In addition, it is important to stay in tune with the external environment. For example, in a U.S. real estate market where home sales are slowing down, and mortgage rates are rising, you may need to consider offering benefits that are in line with the external conditions. Homesale incentives, loss-on-sale assistance, a staging allowance, or other benefits to assist in marketing a home for sale may be considered, as well as a Mortgage Interest Differential Allowance or assistance with discount points. Ultimately, it is important to be aware to support your objectives for recruiting and retention while also considering your organization’s mobility goals.
Working with a Relocation Professional
There are many moving pieces in the relocation process, and it is essential to make sure they are all handled properly. One of the best ways to ensure that every moving part is handled efficiently is by working with a relocation professional. From the initial benefits call through the closing of the new property and moving of household goods and family pets, or any other relocation services, a Relocation Consultant counsels your employee and their spouse every step of the way. Some important milestones a professional can help with are:
- Scheduling and conducting a detailed benefits call, and going through the entire policy with your employee and their spouse to answer any questions.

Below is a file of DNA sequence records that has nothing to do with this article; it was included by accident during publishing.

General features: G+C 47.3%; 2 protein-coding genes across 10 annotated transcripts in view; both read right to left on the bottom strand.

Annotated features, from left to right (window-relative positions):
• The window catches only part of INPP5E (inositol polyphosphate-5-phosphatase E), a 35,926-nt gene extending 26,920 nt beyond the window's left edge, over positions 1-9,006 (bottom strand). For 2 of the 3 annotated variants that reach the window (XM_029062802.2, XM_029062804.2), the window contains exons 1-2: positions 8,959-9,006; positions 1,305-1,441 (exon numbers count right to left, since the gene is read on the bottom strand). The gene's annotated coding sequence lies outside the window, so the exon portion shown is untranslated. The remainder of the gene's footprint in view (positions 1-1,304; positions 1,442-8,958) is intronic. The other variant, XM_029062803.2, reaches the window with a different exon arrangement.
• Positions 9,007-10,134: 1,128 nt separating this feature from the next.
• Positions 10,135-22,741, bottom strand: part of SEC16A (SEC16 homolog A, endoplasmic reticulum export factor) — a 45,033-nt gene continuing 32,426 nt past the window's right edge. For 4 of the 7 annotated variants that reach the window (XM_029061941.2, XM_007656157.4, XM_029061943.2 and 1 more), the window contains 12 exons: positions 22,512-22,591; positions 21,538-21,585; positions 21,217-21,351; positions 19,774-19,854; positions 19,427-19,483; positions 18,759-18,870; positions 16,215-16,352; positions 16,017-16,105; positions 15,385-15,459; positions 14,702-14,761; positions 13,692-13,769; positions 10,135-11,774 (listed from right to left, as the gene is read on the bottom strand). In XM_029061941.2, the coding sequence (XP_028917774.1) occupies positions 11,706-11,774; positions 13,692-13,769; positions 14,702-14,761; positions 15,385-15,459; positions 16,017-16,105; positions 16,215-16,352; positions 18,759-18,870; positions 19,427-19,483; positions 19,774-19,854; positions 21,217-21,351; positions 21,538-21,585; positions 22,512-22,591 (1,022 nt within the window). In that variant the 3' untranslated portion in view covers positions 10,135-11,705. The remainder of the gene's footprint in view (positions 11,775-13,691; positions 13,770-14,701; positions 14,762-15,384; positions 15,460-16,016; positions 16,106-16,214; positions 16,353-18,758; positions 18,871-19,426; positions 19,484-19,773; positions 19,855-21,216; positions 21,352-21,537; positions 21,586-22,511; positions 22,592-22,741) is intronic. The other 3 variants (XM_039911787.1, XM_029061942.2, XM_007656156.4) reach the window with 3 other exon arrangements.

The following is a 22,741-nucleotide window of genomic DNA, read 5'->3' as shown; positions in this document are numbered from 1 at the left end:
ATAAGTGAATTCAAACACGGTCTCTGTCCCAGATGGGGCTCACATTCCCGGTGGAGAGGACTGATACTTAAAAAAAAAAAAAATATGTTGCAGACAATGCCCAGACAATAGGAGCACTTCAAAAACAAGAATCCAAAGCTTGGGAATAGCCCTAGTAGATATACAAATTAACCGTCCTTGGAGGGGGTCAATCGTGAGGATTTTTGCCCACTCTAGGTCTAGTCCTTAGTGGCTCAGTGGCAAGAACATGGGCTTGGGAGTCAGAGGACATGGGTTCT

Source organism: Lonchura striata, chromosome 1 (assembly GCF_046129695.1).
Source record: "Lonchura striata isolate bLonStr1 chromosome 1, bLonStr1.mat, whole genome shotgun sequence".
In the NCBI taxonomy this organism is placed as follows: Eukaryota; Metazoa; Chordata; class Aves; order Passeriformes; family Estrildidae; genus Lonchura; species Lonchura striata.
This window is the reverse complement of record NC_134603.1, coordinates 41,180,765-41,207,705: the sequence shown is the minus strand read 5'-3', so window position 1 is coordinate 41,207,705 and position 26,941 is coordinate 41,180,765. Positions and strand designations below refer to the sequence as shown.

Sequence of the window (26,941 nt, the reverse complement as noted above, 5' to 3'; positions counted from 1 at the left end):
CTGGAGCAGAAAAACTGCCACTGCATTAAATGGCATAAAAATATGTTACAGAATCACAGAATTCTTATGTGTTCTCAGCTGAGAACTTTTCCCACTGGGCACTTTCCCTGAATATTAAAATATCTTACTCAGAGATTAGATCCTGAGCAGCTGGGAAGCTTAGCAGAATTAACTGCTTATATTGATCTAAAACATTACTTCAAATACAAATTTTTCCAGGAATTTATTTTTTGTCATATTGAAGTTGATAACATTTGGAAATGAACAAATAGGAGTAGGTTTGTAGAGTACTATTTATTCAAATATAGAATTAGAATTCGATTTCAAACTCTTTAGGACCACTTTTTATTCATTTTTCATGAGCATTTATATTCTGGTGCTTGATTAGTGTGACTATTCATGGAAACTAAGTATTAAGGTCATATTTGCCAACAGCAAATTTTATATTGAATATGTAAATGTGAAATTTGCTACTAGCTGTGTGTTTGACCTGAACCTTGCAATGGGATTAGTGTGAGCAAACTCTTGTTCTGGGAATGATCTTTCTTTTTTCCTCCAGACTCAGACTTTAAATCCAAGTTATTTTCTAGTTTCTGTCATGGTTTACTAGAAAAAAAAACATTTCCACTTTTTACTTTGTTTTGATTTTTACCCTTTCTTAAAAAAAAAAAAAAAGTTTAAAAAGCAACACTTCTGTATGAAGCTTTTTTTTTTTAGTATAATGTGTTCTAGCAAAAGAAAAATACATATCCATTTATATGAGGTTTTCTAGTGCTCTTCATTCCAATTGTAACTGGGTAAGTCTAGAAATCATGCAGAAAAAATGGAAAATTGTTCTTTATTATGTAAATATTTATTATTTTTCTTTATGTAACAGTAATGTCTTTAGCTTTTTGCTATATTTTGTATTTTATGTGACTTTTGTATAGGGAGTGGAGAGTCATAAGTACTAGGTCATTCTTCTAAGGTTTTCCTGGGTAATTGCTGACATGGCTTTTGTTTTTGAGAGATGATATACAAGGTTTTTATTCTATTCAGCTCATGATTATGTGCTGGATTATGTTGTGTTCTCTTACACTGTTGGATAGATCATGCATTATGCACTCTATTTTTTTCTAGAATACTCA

- Helping your employee appraise and put their house on the market, and buying a new home at the new location.
- Completing a cost-of-living comparison to account for increases and decreases in home value, salary, and living expenses.
- Providing temporary living arrangements if necessary during the transition. This can help avoid high hotel costs and involves an in-depth needs assessment to determine factors such as space requirements, family needs, commuting issues, and rental requirements.
- Ensuring your employee and their family are settled at the new location comfortably, with minimal hiccups along the way.
Relocating can be incredibly stressful for employees, family members, and employers, especially if specific steps are not followed to ensure all facets work together seamlessly. However, following some industry best practices, and working with a professional who has experience providing relocation services to ensure you follow these, can make the process less risky, and ultimately less costly.